Yes, I know, it’s one of the oldest debates in the gun world. But I raise this topic for completely selfish reasons. I need advice! Maybe one of you gurus can help me out.
We’ve already talked about size versus quantity, so now I’m confessing my dilemma with respect to speed versus accuracy. I first laid hands on a firearm (of any type whatsoever) in 2001. Since then, I’ve gotten much better with both accuracy and speed. However, about three years ago, after a years-long, fairly steep learning curve, I hit a ceiling. More specifically, I crashed into it with a reverberating thud. My accuracy is still improving day by day, but my rate of speed has come to a screeching halt.
I’m at a point where the length of time between shots is probably somewhere between a half-second and three-quarters of a second (okay, fine, I admit, it’s sometimes slower). We’re talking personal defense distances (maybe three to ten yards-ish). At that distance and that speed, I’m very satisfied with my level of accuracy. But I kid you not, whenever I push myself to go even a nanosecond faster, the follow-up shot feels frantic and uncontrolled, and predictably it goes straight to hell. And I’m talking from sternum to scrotum. Upper-center chest to outer-lower fat roll. I swear, it’s like magic. There’s a very distinct speed plateau beyond which I simply cannot follow through with an effective second shot. And I don’t think it has anything to do with sight alignment/picture. I think it’s all trigger control.
One trainer told me to reset during the recoil. When I do that with my factory G17, I get ADs. On the range that’s embarrassing; but on the street it means jail or bankruptcy or both. I know the range is the place to make mistakes. But whenever things go drastically wrong in a practice session, my confidence makes a B-line for the Mariana Trench, at which point I immediately revert back to my comfort zone (relatively slow speeds).
For example, last week I shot with a local league (vaguely IDPA-esque). I think there were maybe 12 or 15 participants, and we shot six stages. At the end of the night, I had zero points down. But I was still toward the bottom of the pack, due to slow times. The winner had four points down; and within the top five, some shooters had dropped as many as 11 points (albeit at lightning speeds). I got a lot of compliments on my accuracy, but I couldn’t help but think to myself, accuracy doesn’t mean sh*t if the bad guy has time to hack me to death before I can launch enough lead to stop him. On the other hand, honestly the thought of “accidentally” (negligently) paralyzing somebody’s kid down the street scares me even more than being mortally wounded myself.
Maybe the answer is as simple as practice, practice, practice. I totally get that with repetition comes familiarity, economy of motion, and speed. But I DO practice! And still, my speed hasn’t budged in three years. [Insert whiny pouty face here.] I’m worried now that I’ve really hit a wall, and no matter how much I practice I just can’t get past it. Any suggestions?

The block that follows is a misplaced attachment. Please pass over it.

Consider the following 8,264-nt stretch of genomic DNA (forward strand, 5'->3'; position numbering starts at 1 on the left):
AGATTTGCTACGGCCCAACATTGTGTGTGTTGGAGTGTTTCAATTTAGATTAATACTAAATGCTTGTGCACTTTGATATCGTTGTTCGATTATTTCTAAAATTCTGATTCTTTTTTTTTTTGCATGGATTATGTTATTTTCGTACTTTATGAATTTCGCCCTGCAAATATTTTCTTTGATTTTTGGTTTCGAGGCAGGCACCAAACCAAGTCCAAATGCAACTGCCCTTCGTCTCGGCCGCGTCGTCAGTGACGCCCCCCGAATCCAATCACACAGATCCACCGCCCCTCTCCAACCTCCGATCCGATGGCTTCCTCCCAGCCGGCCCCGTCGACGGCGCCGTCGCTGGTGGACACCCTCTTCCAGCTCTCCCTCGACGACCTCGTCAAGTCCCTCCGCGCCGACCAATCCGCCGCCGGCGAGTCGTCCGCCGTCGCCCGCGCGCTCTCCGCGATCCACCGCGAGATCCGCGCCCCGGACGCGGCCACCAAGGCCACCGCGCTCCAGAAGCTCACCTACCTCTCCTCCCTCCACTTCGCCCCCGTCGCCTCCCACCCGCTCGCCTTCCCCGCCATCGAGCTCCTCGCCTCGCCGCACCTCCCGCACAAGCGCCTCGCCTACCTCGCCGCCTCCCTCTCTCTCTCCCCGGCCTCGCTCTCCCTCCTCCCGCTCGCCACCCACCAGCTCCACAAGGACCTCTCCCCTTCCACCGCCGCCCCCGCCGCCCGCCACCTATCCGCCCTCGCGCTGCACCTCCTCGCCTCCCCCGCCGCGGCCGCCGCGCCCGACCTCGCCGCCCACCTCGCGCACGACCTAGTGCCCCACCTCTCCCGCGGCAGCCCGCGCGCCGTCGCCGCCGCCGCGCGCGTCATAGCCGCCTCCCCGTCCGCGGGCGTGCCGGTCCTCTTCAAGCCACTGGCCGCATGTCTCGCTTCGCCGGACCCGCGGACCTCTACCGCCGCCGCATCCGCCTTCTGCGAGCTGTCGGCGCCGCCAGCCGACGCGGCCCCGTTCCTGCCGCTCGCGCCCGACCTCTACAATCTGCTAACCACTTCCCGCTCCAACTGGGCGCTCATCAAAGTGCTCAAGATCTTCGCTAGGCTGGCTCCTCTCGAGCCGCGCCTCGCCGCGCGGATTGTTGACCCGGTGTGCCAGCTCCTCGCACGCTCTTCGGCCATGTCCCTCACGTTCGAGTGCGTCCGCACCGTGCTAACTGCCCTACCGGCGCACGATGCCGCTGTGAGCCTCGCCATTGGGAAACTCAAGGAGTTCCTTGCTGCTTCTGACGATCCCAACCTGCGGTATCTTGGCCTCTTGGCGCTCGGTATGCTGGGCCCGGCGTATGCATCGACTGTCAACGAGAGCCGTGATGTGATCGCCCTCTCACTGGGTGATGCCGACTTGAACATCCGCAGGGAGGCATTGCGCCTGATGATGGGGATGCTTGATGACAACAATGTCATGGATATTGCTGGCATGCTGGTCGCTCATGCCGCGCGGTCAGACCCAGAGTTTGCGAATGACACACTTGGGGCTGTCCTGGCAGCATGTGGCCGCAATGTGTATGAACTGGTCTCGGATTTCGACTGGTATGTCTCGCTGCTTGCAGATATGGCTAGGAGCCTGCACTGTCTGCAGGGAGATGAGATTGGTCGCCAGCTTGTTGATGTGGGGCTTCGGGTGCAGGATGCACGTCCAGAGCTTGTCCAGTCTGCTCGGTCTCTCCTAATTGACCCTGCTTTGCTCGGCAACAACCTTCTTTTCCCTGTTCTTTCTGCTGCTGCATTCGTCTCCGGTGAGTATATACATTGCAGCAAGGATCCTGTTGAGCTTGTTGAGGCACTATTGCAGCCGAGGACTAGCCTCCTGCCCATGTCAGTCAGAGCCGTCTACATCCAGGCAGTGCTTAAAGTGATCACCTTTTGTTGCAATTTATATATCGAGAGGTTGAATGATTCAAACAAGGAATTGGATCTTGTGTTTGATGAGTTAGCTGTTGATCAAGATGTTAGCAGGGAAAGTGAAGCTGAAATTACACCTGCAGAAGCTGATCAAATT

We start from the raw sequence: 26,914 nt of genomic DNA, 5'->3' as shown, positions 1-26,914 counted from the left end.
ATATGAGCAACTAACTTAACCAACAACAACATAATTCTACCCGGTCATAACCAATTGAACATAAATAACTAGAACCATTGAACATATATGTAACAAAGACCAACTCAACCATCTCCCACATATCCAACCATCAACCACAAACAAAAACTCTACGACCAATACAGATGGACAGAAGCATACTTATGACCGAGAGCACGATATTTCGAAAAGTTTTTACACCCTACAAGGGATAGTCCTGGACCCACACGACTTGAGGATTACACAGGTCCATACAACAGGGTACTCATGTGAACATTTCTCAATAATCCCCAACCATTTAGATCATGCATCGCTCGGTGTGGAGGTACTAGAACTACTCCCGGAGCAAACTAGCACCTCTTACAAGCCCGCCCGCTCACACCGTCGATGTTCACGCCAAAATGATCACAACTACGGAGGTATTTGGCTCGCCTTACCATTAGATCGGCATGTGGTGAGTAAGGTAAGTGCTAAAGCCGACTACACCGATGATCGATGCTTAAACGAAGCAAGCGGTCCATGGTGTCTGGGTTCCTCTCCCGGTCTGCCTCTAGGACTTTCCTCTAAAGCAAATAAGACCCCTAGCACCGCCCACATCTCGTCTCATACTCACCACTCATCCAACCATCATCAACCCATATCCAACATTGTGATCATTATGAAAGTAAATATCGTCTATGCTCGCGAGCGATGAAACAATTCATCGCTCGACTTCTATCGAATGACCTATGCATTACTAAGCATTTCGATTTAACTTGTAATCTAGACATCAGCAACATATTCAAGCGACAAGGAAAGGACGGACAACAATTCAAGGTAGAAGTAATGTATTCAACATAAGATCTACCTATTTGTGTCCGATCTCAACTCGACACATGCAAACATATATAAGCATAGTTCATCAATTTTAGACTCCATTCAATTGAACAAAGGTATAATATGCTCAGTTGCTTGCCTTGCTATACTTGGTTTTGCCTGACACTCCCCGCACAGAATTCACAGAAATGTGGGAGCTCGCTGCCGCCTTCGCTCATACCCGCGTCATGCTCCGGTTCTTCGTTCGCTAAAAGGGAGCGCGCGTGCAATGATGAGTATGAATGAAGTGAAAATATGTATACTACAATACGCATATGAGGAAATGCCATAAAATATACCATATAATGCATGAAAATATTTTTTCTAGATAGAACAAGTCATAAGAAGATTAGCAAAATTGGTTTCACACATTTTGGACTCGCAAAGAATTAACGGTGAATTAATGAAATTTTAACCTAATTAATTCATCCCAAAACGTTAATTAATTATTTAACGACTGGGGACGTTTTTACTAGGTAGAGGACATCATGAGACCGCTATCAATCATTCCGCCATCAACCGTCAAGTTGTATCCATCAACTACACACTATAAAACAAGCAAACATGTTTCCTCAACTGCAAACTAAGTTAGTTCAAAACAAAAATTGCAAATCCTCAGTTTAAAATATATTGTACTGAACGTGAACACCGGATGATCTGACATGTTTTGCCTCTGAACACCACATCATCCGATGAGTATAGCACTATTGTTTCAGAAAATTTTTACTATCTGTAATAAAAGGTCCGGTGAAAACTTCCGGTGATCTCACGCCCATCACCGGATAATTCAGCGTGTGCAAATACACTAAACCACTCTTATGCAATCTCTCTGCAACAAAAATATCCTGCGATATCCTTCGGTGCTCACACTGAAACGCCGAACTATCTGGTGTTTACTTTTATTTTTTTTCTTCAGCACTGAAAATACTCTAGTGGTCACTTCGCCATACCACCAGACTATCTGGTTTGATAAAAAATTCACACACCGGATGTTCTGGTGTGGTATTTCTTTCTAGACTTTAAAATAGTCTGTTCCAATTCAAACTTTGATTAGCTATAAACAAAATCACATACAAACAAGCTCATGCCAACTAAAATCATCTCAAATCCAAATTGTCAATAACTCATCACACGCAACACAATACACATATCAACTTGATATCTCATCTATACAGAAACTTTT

23 comments on “Speed vs. Accuracy”
Training is great, don’t get me wrong…and for anyone who shoots recreationally or in comp, speed is a critical element. But for the person who buys a handgun for personal protection, while the mechanics of shooting is important, it is awareness, mindset, and mental preparation that is critical.
Think of your “thug” post; really it was all about situational awareness and profiling individuals around you, sort of a mental background program just the same as when driving, or more critically as I have done for forty five years, riding a motorcycle. An almost subconscious plan for what action you might take for any given scenario…if the old blue-haired lady in the Cadillac comes over into my lane is there room on the paved shoulder for me or will I have to lay this thing down in the grass? Same as it should be with people and their firearms, except the blue-haired lady is the meth head that might try to carjack me at a light…if I am aware of him standing there waiting for his chance, if he comes at me can I get to my gun in time to get off two to center mass, and am I at least peripherally aware of the innocent people in the car next to me or on the sidewalk if the S does indeed HTF? Speed is good, but if I don’t have a plan for the situation at hand then being able to launch ten in six won’t mean shit.
And as to mindset; am I prepared to kill? Did I get at least enough range time to know that this little .380 will be like a bomb going off in my car, and to be prepared for the recoil so I don’t lose control before I reset for a second shot, or did the counter drone sell me this LCP because it’s cute and cheap and then his job is done?
I know that you are personally way past these considerations and are now teaching others how to use their firearms for personal protection, so they will consciously think of their lethal tool as something much more than a novelty accessory. But I know from having completed roughly 1000 transfers per year for 30 years as an FFL (both purchases and pawn redemptions) that many of them are not really mentally prepared at all. And it is those people who most need your help as students and who need to know that speed and even accuracy at the range is useless unless they also have their head ready for what they, God forbid, might have to do out in the real world.
Amen, amen, and amen!
JTC, good comment and I want to start off by saying I agree with what you are saying. I would just like to add a small refinement if that’s OK.
As you say, Awareness, Mindset, and Preparedness are critical. It has been my experience in training folks (even in my former capacity as a law enforcement use of force trainer) that all 3 of those components are also trained components.
For example… me telling someone they need to be aware does them no good. I need to teach them not only HOW to do that, but WHAT do be aware of. Fortunately we live in a golden age of information where we have tons of surveillance video etc to use as teaching aids to display body language, common criminal tactics, pre-attack cues etc. These attributes also need to be trained under stress (properly) in order to be available during a critical incident.